North Korea’s sudden advancement in developing nuclear weapons may be due to secret support from Iran, British officials fear.
The Foreign Office is investigating whether “current and former nuclear states” helped Kim Jong-Un in his drive to mount nuclear warheads on missiles.
Senior Whitehall sources told The Sunday Telegraph it is not credible that North Korean scientists alone brought about the technological advances.
Iran is top of the list of countries suspected of giving some form of assistance, while Russia is also in the spotlight.
The fear is that outside influences have provided North Korea with equipment or expertise that has moved them closer to becoming a nuclear nation.
“North Korean scientists are people of some ability, but clearly they’re not doing it entirely in a vacuum,” said one Government minister.
Another Foreign Office source said: “For them to have done this entirely on their own stretches the bounds of credulity.”
The hope is that identifying any link could open new diplomatic avenues for exerting pressure on the regime, which has refused to change course despite economic sanctions.
Boris Johnson, the Foreign Secretary, hinted at his department’s concerns last week as he took questions from MPs about the crisis.
“There is currently an investigation into exactly how the country has managed to make this leap in technological ability,” Mr Johnson said.
“We are looking at the possible role that may have been played, inadvertently or otherwise, by some current and former nuclear states.” He declined to name who he had in mind.
America will tomorrow seek approval from the United Nations Security Council for a ban on exporting oil to North Korea, according to a leaked draft resolution.
The US also wants a ban on textile exports from the country as well as an asset freeze and travel ban on Mr Kim, the country’s young leader.
However it is unclear if China – which supplies roughly 500,000 tonnes of crude oil to North Korea annually – or Russia will support the move. A veto from either would kill off the resolution.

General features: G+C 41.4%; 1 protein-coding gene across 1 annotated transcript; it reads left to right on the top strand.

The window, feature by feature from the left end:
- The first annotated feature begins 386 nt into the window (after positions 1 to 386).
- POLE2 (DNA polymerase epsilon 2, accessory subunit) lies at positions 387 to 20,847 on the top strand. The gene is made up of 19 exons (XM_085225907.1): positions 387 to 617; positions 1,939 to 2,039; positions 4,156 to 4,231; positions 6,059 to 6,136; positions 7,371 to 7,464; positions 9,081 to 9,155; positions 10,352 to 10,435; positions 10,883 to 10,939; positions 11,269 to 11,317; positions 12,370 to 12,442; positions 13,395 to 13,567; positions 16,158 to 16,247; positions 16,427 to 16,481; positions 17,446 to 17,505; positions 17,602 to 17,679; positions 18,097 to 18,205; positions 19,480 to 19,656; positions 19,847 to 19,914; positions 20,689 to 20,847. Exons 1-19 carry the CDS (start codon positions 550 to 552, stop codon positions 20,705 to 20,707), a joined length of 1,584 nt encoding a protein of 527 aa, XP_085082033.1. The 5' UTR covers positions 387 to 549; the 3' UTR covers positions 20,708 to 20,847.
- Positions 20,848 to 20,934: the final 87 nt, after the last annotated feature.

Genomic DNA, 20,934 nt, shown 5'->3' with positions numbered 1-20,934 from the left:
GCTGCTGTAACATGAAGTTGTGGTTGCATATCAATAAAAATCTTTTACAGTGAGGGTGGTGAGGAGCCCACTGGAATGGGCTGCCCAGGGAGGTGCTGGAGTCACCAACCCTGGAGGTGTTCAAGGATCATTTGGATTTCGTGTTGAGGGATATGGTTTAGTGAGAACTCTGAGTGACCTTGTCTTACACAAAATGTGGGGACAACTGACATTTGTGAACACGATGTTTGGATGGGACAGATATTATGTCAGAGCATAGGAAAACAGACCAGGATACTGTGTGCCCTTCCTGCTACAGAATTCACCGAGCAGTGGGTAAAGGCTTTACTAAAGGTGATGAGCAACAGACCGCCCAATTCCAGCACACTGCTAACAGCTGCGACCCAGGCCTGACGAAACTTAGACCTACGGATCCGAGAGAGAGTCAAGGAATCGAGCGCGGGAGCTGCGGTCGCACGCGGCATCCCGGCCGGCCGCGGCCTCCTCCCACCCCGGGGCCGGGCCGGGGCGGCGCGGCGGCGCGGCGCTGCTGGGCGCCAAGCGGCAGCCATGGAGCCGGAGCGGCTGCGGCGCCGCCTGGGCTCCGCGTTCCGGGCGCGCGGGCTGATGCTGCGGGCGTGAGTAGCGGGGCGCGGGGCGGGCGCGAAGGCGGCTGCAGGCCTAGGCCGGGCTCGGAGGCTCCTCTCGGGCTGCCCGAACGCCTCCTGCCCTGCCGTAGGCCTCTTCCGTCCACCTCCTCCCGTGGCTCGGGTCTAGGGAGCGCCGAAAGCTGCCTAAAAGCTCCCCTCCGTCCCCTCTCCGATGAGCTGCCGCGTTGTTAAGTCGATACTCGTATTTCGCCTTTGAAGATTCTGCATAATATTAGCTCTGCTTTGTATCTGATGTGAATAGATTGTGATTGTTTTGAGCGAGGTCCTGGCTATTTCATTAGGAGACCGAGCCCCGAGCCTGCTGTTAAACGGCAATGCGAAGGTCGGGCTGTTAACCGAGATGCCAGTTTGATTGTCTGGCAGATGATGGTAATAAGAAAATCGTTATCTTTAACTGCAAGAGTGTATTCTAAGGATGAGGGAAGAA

British officials have been taken aback by the speed of advancement in North Korea’s nuclear programme.
Last month the regime sent a missile over Japan, while this week an explosion at a testing site measured 6.3 on the Richter scale—10 times more powerful than the tremor from the last such test.
At the start of the year it was estimated that North Korea would need a decade before they could launch intercontinental ballistic missile with nuclear warheads, Government sources said. That has now been slashed to just a few years.
Britain’s most senior Cabinet ministers were briefed on the “fast forward” in the country’s nuclear capabilities at a National Security Council meeting last week, attended by senior intelligence figures.
Theresa May also talked to Donald Trump, the American President, about North Korea just days after he said “all options” remained on the table.
The pair agreed to use “all the leverage they had” to stop Mr Kim from developing nuclear weapons and “agreed on the key role China has to play”, according to an official briefing.
Government sources said there are “hawkish” elements in the US administration who believe there is an argument for military intervention.
They argue that the “window of opportunity” for action is narrowing and may be closed if left until the end of Mr Trump’s presidency.
However the US-UK focus remains on finding a diplomatic solution, with agreement among the UN Security Council being the key target.
Suspicions remain about how North Korea is managing to make such rapid advances in its nuclear programme.
Despite the crisis showing few signs of ending, there is hope in some quarters of the Foreign Office that the drive for nuclear weapons is for a domestic audience.
A senior Whitehall source said: “Kim is trying to emerge from the shadow of his father and grandfather. He sees developing this independent nuclear deterrent, being a nuclear nation, as being his big legacy.
“One of the misnomers is that Kim is a madmen. He’s not a madman at all, he’s a rational operator. The rationale is: We’ll become a nuclear nation. … and gain respect.”